Cracking the code of the ESC "Hello There!" badges -

Cracking the code of the ESC “Hello There!” badges

We're getting really close to the wire now but — at the time of this writing — you've still got time to throw your hat into the ring for a chance to win one of the wireless networked “Hello There!” badges that we'll be giving away at ESC Boston 2016.

Don’t forget that we will be giving the badges out at the Introducing the “Hello There!” Badge session in the ESC Engineering Theater at 10:00 a.m. on Wednesday April 13th.

Also, at 9:00 a.m. on Thursday April 14th, we'll be having our “Hello There!” Badge Meet-Up session. This is where we'll be telling you all about how to hack into the badges; we'll also be soliciting suggestions for additional games and applications we can add to our repertoire.

For the rest of this column, we're going to focus on the usage model for the first incarnation of the badge. Note that, as I pen these words, the code is still wet and sticky (I keep on having to wipe down my keyboard), so please excuse any minor changes that we may make between now and ESC Boston. Let's kick off the proceedings by reminding ourselves what the badge looks like.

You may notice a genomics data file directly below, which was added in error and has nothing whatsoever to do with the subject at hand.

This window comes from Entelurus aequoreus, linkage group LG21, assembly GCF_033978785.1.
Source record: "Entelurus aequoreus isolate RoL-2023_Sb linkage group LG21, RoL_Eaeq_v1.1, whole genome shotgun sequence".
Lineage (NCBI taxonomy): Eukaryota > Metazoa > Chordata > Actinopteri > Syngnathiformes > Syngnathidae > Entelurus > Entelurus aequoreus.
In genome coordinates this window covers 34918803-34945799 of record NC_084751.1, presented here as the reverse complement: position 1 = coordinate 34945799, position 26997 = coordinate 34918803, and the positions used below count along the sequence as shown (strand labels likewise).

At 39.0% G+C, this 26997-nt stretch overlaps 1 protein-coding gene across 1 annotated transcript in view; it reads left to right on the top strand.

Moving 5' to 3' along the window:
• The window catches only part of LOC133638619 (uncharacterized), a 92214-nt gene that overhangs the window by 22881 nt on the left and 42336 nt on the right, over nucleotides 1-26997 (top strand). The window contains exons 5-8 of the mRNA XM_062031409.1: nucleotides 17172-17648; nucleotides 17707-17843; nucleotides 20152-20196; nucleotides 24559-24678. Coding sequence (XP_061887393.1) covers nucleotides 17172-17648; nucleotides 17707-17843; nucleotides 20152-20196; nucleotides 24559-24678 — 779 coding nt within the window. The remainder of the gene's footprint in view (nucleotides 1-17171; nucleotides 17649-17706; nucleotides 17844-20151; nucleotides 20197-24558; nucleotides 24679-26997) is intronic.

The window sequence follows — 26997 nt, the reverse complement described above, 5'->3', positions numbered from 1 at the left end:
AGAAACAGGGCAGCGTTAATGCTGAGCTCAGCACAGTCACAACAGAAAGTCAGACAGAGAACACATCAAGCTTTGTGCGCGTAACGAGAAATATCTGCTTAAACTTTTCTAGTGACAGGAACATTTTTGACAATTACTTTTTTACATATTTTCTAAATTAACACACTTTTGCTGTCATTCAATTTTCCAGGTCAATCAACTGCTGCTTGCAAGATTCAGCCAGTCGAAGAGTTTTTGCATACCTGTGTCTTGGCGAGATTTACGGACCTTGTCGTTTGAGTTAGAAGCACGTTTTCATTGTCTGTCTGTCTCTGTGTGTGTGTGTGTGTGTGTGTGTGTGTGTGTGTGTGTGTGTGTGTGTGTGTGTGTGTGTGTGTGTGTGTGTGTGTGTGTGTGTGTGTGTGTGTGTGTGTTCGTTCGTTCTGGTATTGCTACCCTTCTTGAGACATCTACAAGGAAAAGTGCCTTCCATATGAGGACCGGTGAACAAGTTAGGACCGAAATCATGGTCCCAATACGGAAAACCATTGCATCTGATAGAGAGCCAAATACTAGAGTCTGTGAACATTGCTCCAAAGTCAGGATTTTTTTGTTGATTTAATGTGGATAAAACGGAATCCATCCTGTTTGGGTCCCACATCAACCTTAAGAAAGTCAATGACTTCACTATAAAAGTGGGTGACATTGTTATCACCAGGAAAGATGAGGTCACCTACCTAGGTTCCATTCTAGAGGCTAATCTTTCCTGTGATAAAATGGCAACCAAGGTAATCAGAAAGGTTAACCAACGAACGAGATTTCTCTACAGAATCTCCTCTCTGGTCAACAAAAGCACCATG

(Source: Max Maxfield /

The main On/Off switch is in the bottom right-hand corner. Also observe the USB-micro port located at the bottom left-hand corner (this port provides one mechanism for hacking the badge). Next up we see the Arduino-footprint headers, which can be used to attach off-the-shelf (3.3V) Arduino shields. Also observe the Reset button located just inside the bottom-left header.

In the middle, on the left-hand-side, we see the Synapse MCU/RF module, which provides all of the badge's processing and wireless networking capabilities. To the right of this we see an 8-bit DIP/DIL switch. Initially, all of these switches should be set to their Off (left) positions.

At the top of the badge we see an 8 x 8 array of LEDs. On either side of this array we find a momentary push-button; one marked 'L' and one marked 'R', indicating “Left” and “Right”, respectively.